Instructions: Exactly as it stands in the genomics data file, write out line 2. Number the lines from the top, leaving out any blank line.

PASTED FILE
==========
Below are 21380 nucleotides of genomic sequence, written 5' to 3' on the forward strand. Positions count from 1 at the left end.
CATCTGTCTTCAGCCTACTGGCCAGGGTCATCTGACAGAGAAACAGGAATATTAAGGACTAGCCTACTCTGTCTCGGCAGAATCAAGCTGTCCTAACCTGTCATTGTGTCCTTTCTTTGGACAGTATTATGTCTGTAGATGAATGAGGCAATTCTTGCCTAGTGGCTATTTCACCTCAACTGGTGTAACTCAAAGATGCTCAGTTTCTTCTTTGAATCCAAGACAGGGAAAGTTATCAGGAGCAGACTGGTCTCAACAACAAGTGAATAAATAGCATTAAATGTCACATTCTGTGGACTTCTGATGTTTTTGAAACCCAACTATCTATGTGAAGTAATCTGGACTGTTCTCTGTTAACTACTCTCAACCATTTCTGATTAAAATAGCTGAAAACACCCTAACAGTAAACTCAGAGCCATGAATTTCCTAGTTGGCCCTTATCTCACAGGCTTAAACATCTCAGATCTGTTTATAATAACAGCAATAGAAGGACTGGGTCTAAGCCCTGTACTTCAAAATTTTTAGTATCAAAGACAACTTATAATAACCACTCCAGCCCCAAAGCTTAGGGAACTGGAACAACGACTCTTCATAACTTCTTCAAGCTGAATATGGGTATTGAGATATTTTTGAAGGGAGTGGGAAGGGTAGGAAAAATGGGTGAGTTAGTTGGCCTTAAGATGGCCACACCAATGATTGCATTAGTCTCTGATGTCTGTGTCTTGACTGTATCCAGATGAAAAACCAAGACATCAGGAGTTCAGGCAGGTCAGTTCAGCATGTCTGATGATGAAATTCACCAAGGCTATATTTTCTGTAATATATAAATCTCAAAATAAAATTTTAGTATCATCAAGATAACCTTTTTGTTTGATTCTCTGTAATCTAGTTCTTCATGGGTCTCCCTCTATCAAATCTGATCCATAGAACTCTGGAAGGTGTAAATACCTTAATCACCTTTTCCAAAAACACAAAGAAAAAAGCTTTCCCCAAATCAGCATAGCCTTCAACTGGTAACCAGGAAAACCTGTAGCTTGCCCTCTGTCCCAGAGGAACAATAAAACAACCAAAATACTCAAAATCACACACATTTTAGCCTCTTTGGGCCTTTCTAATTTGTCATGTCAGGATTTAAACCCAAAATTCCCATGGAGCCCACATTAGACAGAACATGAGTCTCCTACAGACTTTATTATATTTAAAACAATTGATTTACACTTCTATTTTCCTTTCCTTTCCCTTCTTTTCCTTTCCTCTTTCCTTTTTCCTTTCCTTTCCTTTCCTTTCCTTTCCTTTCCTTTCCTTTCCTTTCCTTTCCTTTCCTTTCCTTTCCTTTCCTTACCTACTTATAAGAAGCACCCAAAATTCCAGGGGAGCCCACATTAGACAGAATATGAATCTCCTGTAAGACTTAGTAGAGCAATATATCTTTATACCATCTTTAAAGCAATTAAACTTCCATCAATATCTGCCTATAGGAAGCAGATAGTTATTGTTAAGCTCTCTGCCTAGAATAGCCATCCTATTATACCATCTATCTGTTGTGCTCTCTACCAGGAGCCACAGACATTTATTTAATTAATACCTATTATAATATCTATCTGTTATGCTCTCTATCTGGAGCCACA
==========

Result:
CATCTGTCTTCAGCCTACTGGCCAGGGTCATCTGACAGAGAAACAGGAATATTAAGGACTAGCCTACTCTGTCTCGGCAGAATCAAGCTGTCCTAACCTGTCATTGTGTCCTTTCTTTGGACAGTATTATGTCTGTAGATGAATGAGGCAATTCTTGCCTAGTGGCTATTTCACCTCAACTGGTGTAACTCAAAGATGCTCAGTTTCTTCTTTGAATCCAAGACAGGGAAAGTTATCAGGAGCAGACTGGTCTCAACAACAAGTGAATAAATAGCATTAAATGTCACATTCTGTGGACTTCTGATGTTTTTGAAACCCAACTATCTATGTGAAGTAATCTGGACTGTTCTCTGTTAACTACTCTCAACCATTTCTGATTAAAATAGCTGAAAACACCCTAACAGTAAACTCAGAGCCATGAATTTCCTAGTTGGCCCTTATCTCACAGGCTTAAACATCTCAGATCTGTTTATAATAACAGCAATAGAAGGACTGGGTCTAAGCCCTGTACTTCAAAATTTTTAGTATCAAAGACAACTTATAATAACCACTCCAGCCCCAAAGCTTAGGGAACTGGAACAACGACTCTTCATAACTTCTTCAAGCTGAATATGGGTATTGAGATATTTTTGAAGGGAGTGGGAAGGGTAGGAAAAATGGGTGAGTTAGTTGGCCTTAAGATGGCCACACCAATGATTGCATTAGTCTCTGATGTCTGTGTCTTGACTGTATCCAGATGAAAAACCAAGACATCAGGAGTTCAGGCAGGTCAGTTCAGCATGTCTGATGATGAAATTCACCAAGGCTATATTTTCTGTAATATATAAATCTCAAAATAAAATTTTAGTATCATCAAGATAACCTTTTTGTTTGATTCTCTGTAATCTAGTTCTTCATGGGTCTCCCTCTATCAAATCTGATCCATAGAACTCTGGAAGGTGTAAATACCTTAATCACCTTTTCCAAAAACACAAAGAAAAAAGCTTTCCCCAAATCAGCATAGCCTTCAACTGGTAACCAGGAAAACCTGTAGCTTGCCCTCTGTCCCAGAGGAACAATAAAACAACCAAAATACTCAAAATCACACACATTTTAGCCTCTTTGGGCCTTTCTAATTTGTCATGTCAGGATTTAAACCCAAAATTCCCATGGAGCCCACATTAGACAGAACATGAGTCTCCTACAGACTTTATTATATTTAAAACAATTGATTTACACTTCTATTTTCCTTTCCTTTCCCTTCTTTTCCTTTCCTCTTTCCTTTTTCCTTTCCTTTCCTTTCCTTTCCTTTCCTTTCCTTTCCTTTCCTTTCCTTTCCTTTCCTTTCCTTTCCTTTCCTTACCTACTTATAAGAAGCACCCAAAATTCCAGGGGAGCCCACATTAGACAGAATATGAATCTCCTGTAAGACTTAGTAGAGCAATATATCTTTATACCATCTTTAAAGCAATTAAACTTCCATCAATATCTGCCTATAGGAAGCAGATAGTTATTGTTAAGCTCTCTGCCTAGAATAGCCATCCTATTATACCATCTATCTGTTGTGCTCTCTACCAGGAGCCACAGACATTTATTTAATTAATACCTATTATAATATCTATCTGTTATGCTCTCTATCTGGAGCCACA